That would be a short blog post - but things are a little more complicated. There is no doubt that some multimedia presentations of science work. A great example is Marcus Chown's Solar System app for the iPad. I confess I haven't played with it yet (as soon as iPads come back in stock, I will be reviewing it), but by all accounts it is superb, really making use of the multimedia environment. But elsewhere I have more mixed feelings.
Some new technology gurus insist that we all should be moving to video. 'Why aren't all authors doing videos to promote their material?' they cry, or 'Why do you still bother with print at all?' I don't know if it's just me, but I have a very low tolerance of videos. I can watch a video online for maybe two minutes - beyond that, I can't be bothered. I don't understand why exactly. I'm quite happy to sit through a one hour documentary or a two hour movie on the TV, but stick me in front of an online video and I want to be moving on. It has to be brilliant to grab my attention - and the fact is most of these videos aren't. The worst thing is, with words I can scan through and get a jist very quickly - it's just not possible with a video where you have to plod through at a fixed pace. Compared with text they are boringly linear.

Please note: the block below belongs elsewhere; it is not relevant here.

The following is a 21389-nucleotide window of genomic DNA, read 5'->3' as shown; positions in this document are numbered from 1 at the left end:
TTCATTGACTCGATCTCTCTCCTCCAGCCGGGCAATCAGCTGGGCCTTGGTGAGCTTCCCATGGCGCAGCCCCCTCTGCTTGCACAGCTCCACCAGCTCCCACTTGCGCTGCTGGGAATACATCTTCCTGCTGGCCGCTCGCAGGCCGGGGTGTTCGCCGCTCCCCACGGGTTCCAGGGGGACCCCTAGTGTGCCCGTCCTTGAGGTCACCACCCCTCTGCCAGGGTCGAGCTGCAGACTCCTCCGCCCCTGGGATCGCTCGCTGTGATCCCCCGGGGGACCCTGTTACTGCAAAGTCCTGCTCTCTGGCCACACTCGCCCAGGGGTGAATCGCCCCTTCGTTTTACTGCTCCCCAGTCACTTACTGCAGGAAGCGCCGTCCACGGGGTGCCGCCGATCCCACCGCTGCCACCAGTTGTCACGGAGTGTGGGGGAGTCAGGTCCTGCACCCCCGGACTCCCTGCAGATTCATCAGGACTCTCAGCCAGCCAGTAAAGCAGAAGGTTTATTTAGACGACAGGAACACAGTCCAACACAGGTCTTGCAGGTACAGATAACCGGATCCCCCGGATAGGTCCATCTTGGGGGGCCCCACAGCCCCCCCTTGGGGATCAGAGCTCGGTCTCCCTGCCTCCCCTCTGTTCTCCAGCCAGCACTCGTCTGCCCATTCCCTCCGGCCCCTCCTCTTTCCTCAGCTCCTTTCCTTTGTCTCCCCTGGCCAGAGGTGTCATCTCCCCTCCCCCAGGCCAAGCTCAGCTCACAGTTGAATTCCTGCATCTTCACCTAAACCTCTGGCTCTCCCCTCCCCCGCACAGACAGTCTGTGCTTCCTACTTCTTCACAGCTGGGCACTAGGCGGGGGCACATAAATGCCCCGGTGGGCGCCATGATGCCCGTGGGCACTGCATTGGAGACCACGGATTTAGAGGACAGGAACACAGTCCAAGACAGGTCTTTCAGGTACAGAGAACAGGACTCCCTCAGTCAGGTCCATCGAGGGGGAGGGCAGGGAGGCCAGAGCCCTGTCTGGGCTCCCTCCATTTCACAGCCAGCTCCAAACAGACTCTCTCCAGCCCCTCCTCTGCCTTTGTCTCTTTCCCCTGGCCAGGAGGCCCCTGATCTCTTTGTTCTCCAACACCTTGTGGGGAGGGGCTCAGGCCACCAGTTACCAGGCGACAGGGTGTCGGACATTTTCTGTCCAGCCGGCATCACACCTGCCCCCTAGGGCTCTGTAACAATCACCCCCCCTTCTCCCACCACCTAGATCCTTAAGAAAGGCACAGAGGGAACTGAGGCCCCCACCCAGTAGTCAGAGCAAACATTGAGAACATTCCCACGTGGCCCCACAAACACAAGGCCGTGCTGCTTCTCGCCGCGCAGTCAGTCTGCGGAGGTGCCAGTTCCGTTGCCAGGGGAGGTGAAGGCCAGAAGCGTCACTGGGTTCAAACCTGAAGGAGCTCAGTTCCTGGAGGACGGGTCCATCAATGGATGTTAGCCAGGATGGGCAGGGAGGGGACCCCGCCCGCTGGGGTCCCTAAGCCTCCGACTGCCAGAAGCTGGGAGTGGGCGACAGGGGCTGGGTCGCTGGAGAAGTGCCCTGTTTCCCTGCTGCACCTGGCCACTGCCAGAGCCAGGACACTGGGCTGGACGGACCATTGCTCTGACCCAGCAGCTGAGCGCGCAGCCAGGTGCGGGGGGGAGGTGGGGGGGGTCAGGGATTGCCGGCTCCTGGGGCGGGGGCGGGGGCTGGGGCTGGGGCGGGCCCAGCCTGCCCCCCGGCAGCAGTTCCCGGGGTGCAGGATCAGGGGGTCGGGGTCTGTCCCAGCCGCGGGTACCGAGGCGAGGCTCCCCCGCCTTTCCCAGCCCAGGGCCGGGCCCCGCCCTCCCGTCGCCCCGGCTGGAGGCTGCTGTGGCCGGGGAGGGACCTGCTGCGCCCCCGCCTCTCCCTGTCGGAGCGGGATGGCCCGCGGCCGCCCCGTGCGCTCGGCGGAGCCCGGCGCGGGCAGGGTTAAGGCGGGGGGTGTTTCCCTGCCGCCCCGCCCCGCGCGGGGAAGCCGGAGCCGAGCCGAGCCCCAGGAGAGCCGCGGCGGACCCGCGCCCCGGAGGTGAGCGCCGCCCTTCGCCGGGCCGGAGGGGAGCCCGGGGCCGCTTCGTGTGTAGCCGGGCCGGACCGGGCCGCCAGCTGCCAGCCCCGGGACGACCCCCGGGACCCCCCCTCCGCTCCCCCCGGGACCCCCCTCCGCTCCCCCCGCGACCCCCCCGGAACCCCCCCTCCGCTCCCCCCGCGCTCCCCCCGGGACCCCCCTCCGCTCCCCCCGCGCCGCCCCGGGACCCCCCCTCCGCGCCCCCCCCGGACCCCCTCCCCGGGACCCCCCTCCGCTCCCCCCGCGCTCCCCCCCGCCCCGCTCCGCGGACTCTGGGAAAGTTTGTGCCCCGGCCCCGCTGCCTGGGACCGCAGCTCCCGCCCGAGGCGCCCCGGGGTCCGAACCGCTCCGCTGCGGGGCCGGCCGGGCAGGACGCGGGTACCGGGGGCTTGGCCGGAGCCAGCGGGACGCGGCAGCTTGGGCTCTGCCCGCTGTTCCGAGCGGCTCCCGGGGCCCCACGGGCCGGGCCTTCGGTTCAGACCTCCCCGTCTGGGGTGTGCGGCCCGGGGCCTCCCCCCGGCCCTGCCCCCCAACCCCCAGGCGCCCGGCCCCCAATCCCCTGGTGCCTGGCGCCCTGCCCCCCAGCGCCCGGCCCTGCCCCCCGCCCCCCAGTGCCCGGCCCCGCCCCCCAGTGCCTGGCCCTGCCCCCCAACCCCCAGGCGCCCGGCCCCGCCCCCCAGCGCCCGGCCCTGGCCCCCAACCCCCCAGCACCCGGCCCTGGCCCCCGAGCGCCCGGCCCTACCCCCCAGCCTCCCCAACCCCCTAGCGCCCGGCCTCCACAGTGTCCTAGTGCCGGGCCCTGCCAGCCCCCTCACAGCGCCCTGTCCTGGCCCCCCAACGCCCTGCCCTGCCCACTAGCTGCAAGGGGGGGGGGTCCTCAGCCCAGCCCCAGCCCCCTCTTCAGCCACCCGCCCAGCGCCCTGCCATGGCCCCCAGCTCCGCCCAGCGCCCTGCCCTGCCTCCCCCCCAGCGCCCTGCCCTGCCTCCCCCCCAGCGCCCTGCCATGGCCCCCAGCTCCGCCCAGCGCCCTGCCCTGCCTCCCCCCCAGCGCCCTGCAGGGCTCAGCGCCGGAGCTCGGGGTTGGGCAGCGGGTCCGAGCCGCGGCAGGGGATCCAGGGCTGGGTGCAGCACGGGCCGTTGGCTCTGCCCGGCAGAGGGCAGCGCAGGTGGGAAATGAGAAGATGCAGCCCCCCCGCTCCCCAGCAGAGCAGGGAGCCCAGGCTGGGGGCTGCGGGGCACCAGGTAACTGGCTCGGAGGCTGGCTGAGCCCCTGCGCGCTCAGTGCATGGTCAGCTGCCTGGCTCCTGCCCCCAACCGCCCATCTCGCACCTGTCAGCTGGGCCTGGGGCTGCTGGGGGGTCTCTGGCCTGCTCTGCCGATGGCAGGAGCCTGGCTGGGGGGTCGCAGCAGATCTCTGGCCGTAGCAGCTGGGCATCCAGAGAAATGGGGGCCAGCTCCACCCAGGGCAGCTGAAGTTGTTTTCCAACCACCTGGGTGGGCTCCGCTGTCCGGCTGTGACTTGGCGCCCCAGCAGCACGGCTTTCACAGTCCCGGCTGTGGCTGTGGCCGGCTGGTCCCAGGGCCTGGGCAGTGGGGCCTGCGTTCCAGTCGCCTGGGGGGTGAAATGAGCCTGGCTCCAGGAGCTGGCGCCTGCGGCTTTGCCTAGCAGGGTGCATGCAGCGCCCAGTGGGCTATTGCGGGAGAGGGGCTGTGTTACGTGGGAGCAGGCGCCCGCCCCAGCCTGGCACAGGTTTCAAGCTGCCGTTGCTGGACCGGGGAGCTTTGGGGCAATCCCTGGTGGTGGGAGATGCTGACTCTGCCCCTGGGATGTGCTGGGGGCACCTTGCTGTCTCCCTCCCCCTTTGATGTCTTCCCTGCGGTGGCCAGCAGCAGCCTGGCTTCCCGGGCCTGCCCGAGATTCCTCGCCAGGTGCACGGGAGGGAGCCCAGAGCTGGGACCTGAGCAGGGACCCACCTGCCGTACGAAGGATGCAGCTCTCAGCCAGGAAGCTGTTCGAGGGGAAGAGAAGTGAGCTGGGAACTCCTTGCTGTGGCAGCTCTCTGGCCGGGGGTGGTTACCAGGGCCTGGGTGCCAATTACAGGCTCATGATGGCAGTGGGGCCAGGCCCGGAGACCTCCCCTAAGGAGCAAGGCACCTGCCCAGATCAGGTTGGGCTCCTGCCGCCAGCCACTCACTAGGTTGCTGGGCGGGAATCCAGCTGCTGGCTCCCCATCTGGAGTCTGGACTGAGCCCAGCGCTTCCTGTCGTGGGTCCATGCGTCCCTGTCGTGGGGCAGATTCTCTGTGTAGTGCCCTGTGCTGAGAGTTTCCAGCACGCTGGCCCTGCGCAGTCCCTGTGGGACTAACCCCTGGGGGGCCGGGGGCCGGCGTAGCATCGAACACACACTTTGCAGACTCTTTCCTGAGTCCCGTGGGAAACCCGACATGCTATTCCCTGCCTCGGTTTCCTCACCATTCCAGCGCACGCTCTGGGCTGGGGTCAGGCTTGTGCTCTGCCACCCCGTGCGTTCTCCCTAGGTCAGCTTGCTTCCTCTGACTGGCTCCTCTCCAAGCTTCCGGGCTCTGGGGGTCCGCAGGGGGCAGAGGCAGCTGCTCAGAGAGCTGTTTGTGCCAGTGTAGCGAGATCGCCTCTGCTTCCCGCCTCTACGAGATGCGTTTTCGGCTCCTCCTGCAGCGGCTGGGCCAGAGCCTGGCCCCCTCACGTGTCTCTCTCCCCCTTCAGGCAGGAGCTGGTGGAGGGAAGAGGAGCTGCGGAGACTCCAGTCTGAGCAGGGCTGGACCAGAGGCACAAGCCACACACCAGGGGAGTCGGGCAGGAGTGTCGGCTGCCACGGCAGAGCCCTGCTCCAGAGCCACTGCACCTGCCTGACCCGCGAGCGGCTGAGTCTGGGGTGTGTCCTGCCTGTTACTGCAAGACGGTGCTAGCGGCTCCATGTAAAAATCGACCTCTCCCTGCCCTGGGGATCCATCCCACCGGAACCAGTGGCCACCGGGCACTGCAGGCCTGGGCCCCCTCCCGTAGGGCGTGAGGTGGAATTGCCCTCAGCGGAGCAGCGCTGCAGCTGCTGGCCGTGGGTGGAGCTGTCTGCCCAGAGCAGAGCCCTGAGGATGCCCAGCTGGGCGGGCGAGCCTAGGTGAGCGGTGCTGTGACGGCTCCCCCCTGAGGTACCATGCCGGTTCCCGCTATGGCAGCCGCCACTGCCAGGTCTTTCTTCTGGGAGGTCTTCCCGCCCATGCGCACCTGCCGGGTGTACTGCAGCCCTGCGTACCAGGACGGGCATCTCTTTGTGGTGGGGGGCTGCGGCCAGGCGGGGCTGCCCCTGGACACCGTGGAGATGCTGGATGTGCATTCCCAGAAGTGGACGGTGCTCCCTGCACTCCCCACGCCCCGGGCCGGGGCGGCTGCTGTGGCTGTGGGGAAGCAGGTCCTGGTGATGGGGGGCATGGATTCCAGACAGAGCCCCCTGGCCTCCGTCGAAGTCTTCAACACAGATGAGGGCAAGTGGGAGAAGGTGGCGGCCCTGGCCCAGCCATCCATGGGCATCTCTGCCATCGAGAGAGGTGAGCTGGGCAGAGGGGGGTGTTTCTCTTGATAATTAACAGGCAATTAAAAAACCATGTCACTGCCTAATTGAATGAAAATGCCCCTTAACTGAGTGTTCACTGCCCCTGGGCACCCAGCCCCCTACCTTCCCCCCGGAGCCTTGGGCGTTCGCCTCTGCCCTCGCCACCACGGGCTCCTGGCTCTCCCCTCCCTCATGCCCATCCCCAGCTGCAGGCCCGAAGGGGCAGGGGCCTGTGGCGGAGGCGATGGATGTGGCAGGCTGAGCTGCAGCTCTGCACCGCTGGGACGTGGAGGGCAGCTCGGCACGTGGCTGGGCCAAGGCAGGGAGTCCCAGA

It's the same with audio. Unless I'm in the car, when it's a godsend, I can't be bothered to listen to anything for more than a couple of minutes. Even the excellent RSC podcasts on elements and compounds. I really struggle to listen to a whole five minutes. I know quite a few people do, so perhaps it's just my pathetic attention span. Apparently those podcasts are downloaded at a rate of around 50,000 a month. Yet this doesn't prove, of course, that everyone listens end to end. Again it's that relentless linearity that does for me. I like to be able to scan, to jump around. I want to be in control.
The good news is that apps like Solar System do give this control back to the multimedia viewer. But the bad news is these are always likely to be high budget productions. The great thing about text is anyone can do it at minimal cost. The same in theory goes for podcasts and videos, but to my mind less effectively. Before anyone trumpets the end of print, let's celebrate its flexibility and ease of production.
If you are the sort of person who can cope with video, here's one I managed to watch for at least 4 minutes. It shows some examples of what can be done with a top end multimedia book - and it's very impressive.